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Optics Express

  • Editor: C. Martijn de Sterke
  • Vol. 18, Iss. 16 — Aug. 2, 2010
  • pp: 17053–17058
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Stability conditions for moving dissipative solitons in one- and multidimensional systems with a linear potential

Wei- Ling Zhu and Ying-Ji He  »View Author Affiliations


Optics Express, Vol. 18, Issue 16, pp. 17053-17058 (2010)
http://dx.doi.org/10.1364/OE.18.017053


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Abstract

We analyze stability of moving dissipative solitons in the one-, two, and three-dimensional cubic-quintic complex Ginzburg-Landau equations in the presence of a linear potential (linear refractive index modulation). The expressions of stability conditions and propagation trajectory of solitons are derived by means of a generalized variational approximation. Predictions of the variational analysis are fully confirmed by direct numerical simulations. The results have potential applications to using spatial dissipative solitons in optics as individually addressable and shift registers of the all-optical data processing systems.

© 2010 OSA

1. Introduction

2. The model

We consider the CQ CGL equation of the general form which describes the propagation of an electromagnetic field with local amplitude u in an optical medium [19

19. N. Akhmediev, J. M. Soto-Crespo, and P. Grelu, “Spatiotemporal optical solitons in nonlinear dissipative media: from stationary light bullets to pulsating complexes,” Chaos 17(3), 037112 (2007). [CrossRef] [PubMed]

,23

23. D. Mihalache and D. Mazilu, “Ginzburg-Landau spatiotemporal dissipative optical solitons,” Rom. Rep. Phys. 60, 749–761 (2008).

,24

24. V. Skarka and N. B. Aleksić, “Stability criterion for dissipative soliton solutions of the one-, two-, and three-dimensional complex cubic-quintic Ginzburg-Landau equations,” Phys. Rev. Lett. 96(1), 013903 (2006). [CrossRef] [PubMed]

]:
iuz+(1/2)Δu+|u|2u+ν|u|4u=iR[u]αxu,
(1)
where Δ=2/x2+2/y2+2/t2 is the transverse Laplacian (x and y are the transverse coordinates, and t is the temporal variable, while z is the propagation distance). Further, ν accounts for the quintic self-defocusing, and R[u]=δu+βΔu+ε|u|2u+μ|u|4u, where δ is the coefficient of the linear loss (δ <0) or gain (δ >0), μ is the quintic-loss parameter, ε is the cubic-gain coefficient, and β denotes effective diffusion (viscosity). The last term in Eq. (1) is the LRIM, i.e., an effective linear potential that may be implemented via the local modulation of the refractive index in the transverse plane. The LRIM has been proposed as a tool for the controls of soliton dynamics in Kerr medium [25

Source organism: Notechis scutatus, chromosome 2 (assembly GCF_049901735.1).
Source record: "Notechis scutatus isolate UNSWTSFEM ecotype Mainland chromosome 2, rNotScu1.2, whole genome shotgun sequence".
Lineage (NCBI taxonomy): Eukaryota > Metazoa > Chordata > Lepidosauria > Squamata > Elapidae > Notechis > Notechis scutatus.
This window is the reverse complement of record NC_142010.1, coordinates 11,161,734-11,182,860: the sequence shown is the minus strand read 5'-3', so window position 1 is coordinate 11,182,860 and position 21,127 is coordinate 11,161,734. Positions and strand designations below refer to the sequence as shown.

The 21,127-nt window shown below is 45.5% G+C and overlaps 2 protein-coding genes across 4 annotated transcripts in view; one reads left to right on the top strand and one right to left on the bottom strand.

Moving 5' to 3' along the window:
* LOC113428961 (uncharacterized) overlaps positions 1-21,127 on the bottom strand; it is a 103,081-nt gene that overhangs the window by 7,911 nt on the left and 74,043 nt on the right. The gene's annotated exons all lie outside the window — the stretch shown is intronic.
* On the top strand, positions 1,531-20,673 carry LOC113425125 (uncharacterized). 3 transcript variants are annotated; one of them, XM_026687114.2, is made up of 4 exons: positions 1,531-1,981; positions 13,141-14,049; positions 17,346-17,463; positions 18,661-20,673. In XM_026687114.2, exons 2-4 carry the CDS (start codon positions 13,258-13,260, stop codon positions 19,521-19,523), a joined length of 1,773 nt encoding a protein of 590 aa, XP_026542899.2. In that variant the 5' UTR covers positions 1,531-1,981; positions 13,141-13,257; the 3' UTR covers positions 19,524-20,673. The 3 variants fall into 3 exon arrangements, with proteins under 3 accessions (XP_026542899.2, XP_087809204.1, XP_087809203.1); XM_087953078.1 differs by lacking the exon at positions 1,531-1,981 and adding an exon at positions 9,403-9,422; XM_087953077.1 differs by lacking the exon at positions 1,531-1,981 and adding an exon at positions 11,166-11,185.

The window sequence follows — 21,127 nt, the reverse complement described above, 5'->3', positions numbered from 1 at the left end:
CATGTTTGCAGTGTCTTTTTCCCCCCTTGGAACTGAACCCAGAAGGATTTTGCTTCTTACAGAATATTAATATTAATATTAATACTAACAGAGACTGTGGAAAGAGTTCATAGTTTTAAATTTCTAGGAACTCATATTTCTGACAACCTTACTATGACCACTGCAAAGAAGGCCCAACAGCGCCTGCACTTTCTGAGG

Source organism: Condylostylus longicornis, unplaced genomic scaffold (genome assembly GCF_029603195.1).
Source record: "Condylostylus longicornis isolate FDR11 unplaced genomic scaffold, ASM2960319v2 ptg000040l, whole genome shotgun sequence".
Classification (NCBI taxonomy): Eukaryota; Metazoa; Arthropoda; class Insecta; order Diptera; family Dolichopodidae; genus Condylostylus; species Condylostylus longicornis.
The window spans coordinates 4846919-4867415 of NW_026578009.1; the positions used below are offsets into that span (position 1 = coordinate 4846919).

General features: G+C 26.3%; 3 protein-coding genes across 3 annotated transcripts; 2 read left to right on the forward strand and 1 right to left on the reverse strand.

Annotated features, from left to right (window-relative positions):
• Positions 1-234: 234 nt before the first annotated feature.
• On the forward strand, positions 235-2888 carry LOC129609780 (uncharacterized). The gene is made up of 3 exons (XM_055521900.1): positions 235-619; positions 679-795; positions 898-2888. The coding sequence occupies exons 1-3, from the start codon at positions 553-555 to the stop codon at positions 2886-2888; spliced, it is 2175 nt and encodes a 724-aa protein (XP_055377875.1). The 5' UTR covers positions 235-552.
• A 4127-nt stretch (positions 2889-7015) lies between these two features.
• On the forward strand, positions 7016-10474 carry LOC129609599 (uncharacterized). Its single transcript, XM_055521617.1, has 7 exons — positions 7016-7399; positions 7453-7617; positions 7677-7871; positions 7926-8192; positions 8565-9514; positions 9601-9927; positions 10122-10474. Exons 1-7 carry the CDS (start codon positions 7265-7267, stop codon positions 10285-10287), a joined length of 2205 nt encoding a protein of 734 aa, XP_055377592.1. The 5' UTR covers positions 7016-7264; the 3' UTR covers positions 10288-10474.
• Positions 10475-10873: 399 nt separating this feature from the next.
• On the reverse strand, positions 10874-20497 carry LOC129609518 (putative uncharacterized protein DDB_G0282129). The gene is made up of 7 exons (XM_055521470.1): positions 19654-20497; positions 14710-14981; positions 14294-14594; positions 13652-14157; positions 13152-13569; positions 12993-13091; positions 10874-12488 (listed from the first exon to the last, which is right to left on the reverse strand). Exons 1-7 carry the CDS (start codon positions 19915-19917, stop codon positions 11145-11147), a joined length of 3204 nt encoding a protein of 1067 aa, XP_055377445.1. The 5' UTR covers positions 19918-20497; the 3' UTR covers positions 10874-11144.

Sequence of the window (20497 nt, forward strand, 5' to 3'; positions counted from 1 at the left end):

25. Y. V. Kartashov, V. A. Vysloukh, and L. Torner, “Soliton percolation in random optical lattices,” Opt. Express 15(19), 12409–12417 (2007). [CrossRef] [PubMed]

] and soliton interaction in dissipative system [26

26. Y. J. He, B. A. Malomed, D. Mihalache, B. Liu, H. C. Huang, H. Yang, and H. Z. Wang, “Bound states of one-, two-, and three-dimensional solitons in complex Ginzburg-Landau equations with a linear potential,” Opt. Lett. 34(19), 2976–2978 (2009). [CrossRef] [PubMed]

].

3. The stability of dissipative solitons within the framework of the VA

To analyze the stability of the moving dissipative solitons with a linear potential, we use the following isotropic ansatz in the general 3D case (cf. Refs [24

24. V. Skarka and N. B. Aleksić, “Stability criterion for dissipative soliton solutions of the one-, two-, and three-dimensional complex cubic-quintic Ginzburg-Landau equations,” Phys. Rev. Lett. 96(1), 013903 (2006). [CrossRef] [PubMed]

,26

26. Y. J. He, B. A. Malomed, D. Mihalache, B. Liu, H. C. Huang, H. Yang, and H. Z. Wang, “Bound states of one-, two-, and three-dimensional solitons in complex Ginzburg-Landau equations with a linear potential,” Opt. Lett. 34(19), 2976–2978 (2009). [CrossRef] [PubMed]

].):
u=A(z)exp{[xq(z)]2+y2+t22w2(z)+ic(z)[(xq(z))2+y2+t2]+iL(z)[xq(z)]+iψ(z)},
(2)
and its straightforward reductions in the 2D and 1D cases. Here, A, w, c, and ψ represent the amplitude, width, wave front curvature (alias chirp), and overall phase, respectively. Peak position q(z) and conjugate momentum L(z) account for the motion of the soliton along the direction of x, which results from the combination of the LRIM potential and friction force induced by the transverse-viscosity term in Eq. (1).

Firstly, we use the generalized VA to solve the CGL equation, as proposed in Refs [24